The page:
Currently I look out our family room window and delight at the action of many different kinds of birds that visit the feeders. The Niger seeds and suet hang from a crabapple tree. There is a “fake tree” everyone perches on made from large branches stuck into the hole in a patio table (where the umbrella would go) and a large cedar that wiggles constantly because there are so many sparrows and other birds perched in/on it. Keeping the feeders full is a daily job, but the entertainment is worth every penny the seed costs.
In the 1950’s and 60’s my parents owned an acre of pine trees that my grandfather had planted to sell for Christmas trees. As the youngest of four girls I can remember going “out to the woods” to cut our Christmas tree. They were not trimmed like today so looked a bit scraggly and were soon to big to be used. Then the trees became the play area for the town children. Both boys and girls had separate forts. Our mother’s would scold us for getting pine pitch on our clothes.
From my sister Paula… “I think Tilley (our cat) would spy on me when I climbed trees and checked on bird nests. Then they would get robbed!!
Joanne and I played, for hours, out in the back left corner. There was a pussy willow tree there we cut branches from each year.
I knew the whole area very well and ventured farther out back, across fields (don’t know who owned them) and on into Uncle Louie’s woods where he had an old sugar shack. On one of my walks I saw a beautiful Snowy Owl. Dee (Our dachshund) would go with me and dig up baby mice and voles, and eat them!
One warm afternoon, Joanne came looking for me and asked, ‘WHAT ARE YOU DOING OUT HERE?’ I was lying on the ground, watching the clouds float by and listening to birds and bugs singing…… near a pile of fence row trees that had been bulldozed up to make more space for growing crops. Dee loved snooping all through the brush and would chase rabbits, howling as they scooted away, because she couldn’t keep up.”
Trees have always been an important part of my life, like good friends.
Thank you Irene for the walk down memory lane.

Rewrite: Again and Again

A repeat from last year, and as true as ever….

Susan Sleggs

I’m slowly learning the art of proofreading, or should I say rewriting, and rewriting again. There is a difference between writing something and making sure all the punctuation and spelling is correct, and writing something to show action, grasp the reader, and not use any exclamation points. I had no idea; until I decided to write a fiction novel.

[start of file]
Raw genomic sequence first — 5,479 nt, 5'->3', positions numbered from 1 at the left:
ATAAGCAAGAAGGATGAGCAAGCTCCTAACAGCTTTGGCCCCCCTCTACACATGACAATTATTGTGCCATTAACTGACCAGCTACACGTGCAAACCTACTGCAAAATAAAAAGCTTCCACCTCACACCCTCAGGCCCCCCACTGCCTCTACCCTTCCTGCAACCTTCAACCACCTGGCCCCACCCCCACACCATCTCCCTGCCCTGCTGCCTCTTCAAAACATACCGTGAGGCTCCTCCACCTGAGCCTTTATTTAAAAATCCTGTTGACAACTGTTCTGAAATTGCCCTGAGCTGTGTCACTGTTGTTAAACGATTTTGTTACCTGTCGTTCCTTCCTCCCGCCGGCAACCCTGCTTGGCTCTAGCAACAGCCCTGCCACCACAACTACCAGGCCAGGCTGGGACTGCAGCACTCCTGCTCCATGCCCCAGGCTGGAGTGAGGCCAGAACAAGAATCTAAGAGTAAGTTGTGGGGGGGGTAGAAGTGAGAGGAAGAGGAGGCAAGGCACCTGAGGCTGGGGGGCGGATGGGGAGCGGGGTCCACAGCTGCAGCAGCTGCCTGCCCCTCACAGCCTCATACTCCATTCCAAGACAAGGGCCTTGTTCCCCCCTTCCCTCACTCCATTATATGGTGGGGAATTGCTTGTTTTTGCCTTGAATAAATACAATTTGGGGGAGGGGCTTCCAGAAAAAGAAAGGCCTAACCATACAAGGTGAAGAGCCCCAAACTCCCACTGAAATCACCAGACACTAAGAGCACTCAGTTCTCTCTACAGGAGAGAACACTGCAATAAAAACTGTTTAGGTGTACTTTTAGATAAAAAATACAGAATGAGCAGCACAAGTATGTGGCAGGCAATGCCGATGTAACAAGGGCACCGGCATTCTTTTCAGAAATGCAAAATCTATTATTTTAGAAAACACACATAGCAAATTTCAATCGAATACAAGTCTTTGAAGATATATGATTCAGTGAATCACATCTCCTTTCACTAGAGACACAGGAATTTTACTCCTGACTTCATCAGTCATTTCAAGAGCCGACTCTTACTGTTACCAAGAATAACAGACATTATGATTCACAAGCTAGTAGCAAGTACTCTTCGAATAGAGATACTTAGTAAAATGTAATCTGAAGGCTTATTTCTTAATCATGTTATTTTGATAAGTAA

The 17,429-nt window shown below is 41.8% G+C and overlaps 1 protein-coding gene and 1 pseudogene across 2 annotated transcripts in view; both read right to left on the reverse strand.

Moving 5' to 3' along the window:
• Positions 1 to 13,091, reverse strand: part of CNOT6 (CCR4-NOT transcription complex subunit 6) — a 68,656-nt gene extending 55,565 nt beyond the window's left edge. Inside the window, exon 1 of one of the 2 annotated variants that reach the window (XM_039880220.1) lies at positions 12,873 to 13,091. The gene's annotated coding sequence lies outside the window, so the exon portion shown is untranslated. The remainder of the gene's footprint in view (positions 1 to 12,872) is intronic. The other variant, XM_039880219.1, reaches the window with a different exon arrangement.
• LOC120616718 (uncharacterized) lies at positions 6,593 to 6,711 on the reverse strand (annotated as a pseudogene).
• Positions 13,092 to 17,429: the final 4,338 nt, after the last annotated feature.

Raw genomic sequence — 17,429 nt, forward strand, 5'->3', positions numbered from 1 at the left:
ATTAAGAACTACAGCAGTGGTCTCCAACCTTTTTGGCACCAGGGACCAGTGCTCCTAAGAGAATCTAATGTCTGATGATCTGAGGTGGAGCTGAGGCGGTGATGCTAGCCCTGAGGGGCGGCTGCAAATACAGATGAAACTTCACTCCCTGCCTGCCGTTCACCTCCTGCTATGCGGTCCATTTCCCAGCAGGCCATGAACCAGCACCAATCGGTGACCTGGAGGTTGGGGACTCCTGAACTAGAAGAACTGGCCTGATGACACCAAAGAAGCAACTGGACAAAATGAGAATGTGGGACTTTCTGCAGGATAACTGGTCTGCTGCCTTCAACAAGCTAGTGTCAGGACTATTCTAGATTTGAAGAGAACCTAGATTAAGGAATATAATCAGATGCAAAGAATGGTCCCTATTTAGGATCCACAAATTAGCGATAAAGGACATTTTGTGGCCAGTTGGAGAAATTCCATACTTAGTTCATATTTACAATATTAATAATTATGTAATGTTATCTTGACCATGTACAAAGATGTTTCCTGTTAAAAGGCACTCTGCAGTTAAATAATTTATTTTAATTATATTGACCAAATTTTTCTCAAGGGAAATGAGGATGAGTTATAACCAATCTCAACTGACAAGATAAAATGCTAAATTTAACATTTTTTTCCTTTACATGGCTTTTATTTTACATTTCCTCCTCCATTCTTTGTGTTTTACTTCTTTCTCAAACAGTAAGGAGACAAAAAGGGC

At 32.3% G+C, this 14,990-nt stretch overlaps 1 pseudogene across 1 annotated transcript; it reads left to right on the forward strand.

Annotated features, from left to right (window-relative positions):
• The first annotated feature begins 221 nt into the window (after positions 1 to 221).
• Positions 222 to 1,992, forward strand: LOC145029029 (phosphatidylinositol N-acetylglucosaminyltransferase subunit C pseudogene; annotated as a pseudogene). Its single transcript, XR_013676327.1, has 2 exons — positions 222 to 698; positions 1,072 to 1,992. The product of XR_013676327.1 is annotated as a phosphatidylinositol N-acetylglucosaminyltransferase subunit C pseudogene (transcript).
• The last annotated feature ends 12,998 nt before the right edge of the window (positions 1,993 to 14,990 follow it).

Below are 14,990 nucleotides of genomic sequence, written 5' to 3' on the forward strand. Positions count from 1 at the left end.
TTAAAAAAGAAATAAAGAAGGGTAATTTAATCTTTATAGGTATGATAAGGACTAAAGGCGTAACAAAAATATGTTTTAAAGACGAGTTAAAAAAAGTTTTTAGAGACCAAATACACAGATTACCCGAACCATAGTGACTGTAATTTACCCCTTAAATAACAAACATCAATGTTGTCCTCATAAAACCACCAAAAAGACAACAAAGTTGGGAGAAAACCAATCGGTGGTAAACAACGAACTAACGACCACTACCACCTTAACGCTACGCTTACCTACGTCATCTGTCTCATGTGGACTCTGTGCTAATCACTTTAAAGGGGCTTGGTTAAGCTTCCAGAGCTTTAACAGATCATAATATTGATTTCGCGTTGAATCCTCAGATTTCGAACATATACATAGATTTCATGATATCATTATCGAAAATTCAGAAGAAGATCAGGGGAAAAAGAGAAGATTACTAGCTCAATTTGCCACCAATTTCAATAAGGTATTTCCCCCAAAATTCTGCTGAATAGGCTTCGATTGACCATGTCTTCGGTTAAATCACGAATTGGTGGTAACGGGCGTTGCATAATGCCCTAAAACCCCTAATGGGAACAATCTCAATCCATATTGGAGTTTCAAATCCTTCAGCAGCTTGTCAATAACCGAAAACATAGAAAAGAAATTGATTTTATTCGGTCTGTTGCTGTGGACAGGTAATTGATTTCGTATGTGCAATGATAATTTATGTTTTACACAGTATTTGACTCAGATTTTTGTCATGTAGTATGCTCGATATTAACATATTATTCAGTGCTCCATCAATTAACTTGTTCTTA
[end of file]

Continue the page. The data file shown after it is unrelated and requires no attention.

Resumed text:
I’ll give you an example. “Millie was mad because her husband was late and dinner was drying out, then the dog peed on the rug!”         OR         “Millie looked at the clock one more time wondering if her husband had been in an accident. She tried adding some more milk to the dried-out casserole, but ended up throwing the mixing spoon into the sink when she spotted the puppy peeing on the rug.”

The first example has no misspelled words and has correct punctuation, but leaves the reader with a ‘who cares’ attitude. The second example shows the reader Millie’s frustration without…

View original post 251 more words

Learning to Write -memoir

As a baby-boomer in a rural central school in western New York state we learned to write cursive using fat green pencils with no eraser. The teacher would hand out a lined piece of paper with the letter on it and we were to make copies of it, but the lines were probably half an inch apart, two solid with a dotted in between to total an inch.. The lines were so we could form the letter with the correct size “heads and tails.” That means make the top of the h all the way up to the top line. It sounds good in theory, but trying to form the letters huge, didn’t translate to forming them the natural writing size once I learned the shapes. I never could make a perfect circle for an o and still don’t. My cursive is scrawly, uneven, and as we say, “Looks like a doctors signature.”
I do remember one girl who always got A’s made her letters with all sorts of fancy add-ons. It used to infuriate me that she would get such good marks when to me her writing was just as bad as mine, just in a different way.
I like to use the computer now even if I am writing a personal note that way I know the recipient will be able to read my thoughts.